April 26, 2018 - Paul Lashmet | Big Data Ecosystem

Democratization of Advanced Analytics

Co-written with Peter Memon, Managing Director – Global Head of Emerging Technology at Synechron. This article was originally posted on Synechron

Mind the Gap between Technology and Business Intent

Solutions to complex analytical problems often rely on the craftsmanship of highly-specialized experts in data science, machine learning, and other branches of artificial intelligence.  The extent to which advanced analytics creates business value today is still limited (especially for businesses like financial services) because of a few key reasons, all of which also drive up the cost of monetizing a company’s data in the end. These include:

  •   Finding the right combination of advanced analytical skills and domain expertise doesn’t meet industry demand.
  •   Complex technical architecture as well as complex underlying data structure unique to specific relevant data-collection processes.
  •   Businesses often have in place a complicated set of tools – oftentimes legacy systems even – that make incorporating other newer [perhaps more complex] tools extremely hard to integrate.

The combination of these three primary factors present a significant challenge to generating positive return on investment (ROI) and establish a sizeable gap between the ability to implement sophisticated analytical tools and the actual intent of the business.

Moreover, the select few who understand how to create and run the machines of advanced analytics are usually not the domain experts who understand the historic relevance of a business scenario (e.g. time series trading data) and who can quickly discern nuanced disruptions of current events (e.g. end of day in equities vs. the 24/7 FX market) to flag future opportunities.  The business users who will be successful at gaining meaningful insight from data science will be those who are able to democratize it to scale their insight across a broad plane of opportunities and focus it based on an understanding of technical drivers and business demands and how they function not just in an innovation/R&D environment but at scale in the enterprise. This ability would help bridge the gap between implementation of advanced technology and business intent.  However how can the technology side meet the business half-way?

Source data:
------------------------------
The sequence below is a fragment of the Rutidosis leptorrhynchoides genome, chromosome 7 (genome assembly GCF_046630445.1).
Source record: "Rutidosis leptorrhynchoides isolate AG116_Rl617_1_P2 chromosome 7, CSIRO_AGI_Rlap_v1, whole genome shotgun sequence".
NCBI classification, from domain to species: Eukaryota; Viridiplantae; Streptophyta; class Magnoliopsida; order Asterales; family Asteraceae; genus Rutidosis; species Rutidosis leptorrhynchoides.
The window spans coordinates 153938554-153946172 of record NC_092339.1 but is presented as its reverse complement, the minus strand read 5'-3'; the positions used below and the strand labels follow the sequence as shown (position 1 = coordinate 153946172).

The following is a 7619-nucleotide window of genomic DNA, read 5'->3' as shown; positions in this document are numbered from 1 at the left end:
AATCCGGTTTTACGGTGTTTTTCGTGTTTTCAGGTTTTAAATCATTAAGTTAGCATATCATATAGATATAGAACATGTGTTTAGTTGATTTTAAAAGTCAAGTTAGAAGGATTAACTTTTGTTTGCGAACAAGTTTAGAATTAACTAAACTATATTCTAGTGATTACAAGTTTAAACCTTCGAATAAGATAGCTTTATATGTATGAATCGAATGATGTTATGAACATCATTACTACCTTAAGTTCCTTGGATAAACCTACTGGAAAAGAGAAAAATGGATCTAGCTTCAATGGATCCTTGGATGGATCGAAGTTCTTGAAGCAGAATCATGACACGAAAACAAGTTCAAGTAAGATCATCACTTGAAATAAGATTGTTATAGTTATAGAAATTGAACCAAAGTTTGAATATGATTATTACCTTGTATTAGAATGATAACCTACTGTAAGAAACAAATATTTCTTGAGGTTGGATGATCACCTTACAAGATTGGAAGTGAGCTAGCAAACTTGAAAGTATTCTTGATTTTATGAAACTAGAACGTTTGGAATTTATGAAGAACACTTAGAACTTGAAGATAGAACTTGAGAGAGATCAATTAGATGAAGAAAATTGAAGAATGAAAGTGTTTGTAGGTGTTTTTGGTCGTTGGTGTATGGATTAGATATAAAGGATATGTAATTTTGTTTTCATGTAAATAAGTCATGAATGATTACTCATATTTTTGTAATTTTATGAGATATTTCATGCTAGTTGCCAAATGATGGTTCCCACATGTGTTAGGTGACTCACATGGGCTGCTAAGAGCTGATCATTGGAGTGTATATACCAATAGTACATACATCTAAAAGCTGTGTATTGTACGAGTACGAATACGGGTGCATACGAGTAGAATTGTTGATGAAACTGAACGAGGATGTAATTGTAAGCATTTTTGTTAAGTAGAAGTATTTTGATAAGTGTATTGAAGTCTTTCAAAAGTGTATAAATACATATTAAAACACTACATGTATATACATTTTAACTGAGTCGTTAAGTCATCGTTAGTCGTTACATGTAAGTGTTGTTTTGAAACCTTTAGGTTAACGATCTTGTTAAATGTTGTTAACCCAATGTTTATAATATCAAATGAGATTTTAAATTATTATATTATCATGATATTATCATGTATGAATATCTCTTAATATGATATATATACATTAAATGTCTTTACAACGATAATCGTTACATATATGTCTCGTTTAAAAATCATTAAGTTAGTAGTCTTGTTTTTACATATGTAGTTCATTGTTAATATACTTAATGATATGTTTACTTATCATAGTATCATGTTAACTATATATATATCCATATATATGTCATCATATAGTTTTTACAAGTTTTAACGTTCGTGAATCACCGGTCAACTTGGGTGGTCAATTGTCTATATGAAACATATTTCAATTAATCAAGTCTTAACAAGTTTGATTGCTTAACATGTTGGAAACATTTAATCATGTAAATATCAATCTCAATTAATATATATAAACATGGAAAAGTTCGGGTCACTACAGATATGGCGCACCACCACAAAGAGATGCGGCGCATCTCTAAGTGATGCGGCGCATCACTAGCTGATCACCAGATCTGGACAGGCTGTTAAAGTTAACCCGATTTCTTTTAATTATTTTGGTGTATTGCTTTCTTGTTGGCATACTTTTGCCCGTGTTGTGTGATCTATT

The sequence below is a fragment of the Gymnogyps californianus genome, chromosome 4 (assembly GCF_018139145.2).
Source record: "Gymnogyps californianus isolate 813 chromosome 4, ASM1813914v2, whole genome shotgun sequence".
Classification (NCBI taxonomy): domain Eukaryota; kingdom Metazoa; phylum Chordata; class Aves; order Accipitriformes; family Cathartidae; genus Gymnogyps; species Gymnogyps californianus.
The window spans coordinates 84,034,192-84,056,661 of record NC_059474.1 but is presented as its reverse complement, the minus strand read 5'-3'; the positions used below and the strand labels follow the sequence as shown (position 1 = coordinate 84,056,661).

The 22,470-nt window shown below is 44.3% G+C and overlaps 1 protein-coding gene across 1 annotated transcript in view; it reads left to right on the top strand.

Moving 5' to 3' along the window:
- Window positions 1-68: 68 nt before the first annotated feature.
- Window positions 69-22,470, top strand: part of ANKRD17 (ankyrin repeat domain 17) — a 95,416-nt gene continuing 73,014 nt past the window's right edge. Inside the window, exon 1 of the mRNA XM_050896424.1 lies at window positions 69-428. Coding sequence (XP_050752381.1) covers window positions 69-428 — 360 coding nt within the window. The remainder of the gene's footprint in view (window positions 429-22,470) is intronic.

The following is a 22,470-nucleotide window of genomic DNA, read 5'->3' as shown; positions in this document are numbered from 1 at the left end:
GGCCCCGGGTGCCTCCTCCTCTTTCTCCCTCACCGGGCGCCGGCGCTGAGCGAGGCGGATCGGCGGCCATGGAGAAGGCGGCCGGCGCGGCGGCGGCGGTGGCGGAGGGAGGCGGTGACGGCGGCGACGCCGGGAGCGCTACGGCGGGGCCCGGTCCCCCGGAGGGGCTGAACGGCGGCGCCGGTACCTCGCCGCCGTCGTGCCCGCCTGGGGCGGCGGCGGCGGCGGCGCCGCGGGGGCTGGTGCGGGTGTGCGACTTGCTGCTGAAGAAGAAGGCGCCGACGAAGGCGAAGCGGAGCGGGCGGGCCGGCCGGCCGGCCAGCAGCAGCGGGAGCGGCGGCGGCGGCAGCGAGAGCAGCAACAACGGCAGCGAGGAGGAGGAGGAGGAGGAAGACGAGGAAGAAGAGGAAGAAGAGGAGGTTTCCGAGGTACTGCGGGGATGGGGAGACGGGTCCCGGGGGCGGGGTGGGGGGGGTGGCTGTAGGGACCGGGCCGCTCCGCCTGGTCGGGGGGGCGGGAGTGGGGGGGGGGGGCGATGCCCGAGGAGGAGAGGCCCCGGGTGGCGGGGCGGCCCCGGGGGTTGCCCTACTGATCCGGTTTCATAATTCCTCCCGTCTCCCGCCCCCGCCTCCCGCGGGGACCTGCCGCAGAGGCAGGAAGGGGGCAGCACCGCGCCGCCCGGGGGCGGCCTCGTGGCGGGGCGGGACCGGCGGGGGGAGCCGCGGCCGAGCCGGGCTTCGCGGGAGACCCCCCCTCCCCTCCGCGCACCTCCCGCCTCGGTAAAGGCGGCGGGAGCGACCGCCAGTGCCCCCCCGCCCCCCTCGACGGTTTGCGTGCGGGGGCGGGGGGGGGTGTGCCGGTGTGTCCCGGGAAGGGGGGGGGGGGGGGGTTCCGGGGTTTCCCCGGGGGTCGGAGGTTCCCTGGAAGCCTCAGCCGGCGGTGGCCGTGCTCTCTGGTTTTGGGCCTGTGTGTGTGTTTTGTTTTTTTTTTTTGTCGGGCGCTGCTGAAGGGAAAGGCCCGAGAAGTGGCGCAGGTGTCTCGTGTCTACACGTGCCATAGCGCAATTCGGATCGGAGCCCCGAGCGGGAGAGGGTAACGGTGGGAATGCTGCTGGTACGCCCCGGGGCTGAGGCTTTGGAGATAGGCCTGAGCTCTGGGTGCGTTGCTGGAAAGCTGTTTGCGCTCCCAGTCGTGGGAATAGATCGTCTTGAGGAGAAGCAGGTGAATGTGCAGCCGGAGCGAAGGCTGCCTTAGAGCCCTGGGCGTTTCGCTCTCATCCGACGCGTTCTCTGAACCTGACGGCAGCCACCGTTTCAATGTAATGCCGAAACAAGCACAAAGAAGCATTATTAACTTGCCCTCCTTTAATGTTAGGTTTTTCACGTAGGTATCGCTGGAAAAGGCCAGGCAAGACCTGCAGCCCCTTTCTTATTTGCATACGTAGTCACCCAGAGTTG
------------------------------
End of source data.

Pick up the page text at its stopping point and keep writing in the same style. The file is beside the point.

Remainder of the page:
Moving Beyond Traditional Business Intelligence Tools

As financial institutions look to gain deeper business insight and intelligence, BI tools of the past won’t provide the level of depth these businesses are seeking, and therefore, many organizations are exploring how data science can help. The democratization of analytics, as described below, is a current process that has emerged and that helps to bridge the technology and business application gap – from the technology side.

Advanced analytics that target discerning customers with customized financial products, predict the best price on one of millions of active trades, or correlate a variety of alternative data sources to enhance trading strategies is becoming the norm.

These tools often do not fit into the intended implementation because they have not evolved fast enough to keep up with the newest wave of data type or source.  They often rely on data that has been generalized into a predefined data structure (i.e. data warehouses, data marts) while the data that provide new opportunities are often large and messy, originating from disparate sources in a variety of formats. The use of complex alternative data sources like the Internet of Things (IoT) streaming data, unstructured documents, and pedestrian/vehicular geolocation data to enhance investment strategies adds to the complexity of leveraging advanced analytics. The business must be armed with tools that can evolve and morph as quickly as new data types, new sources, and increased frequencies of this data become available to them.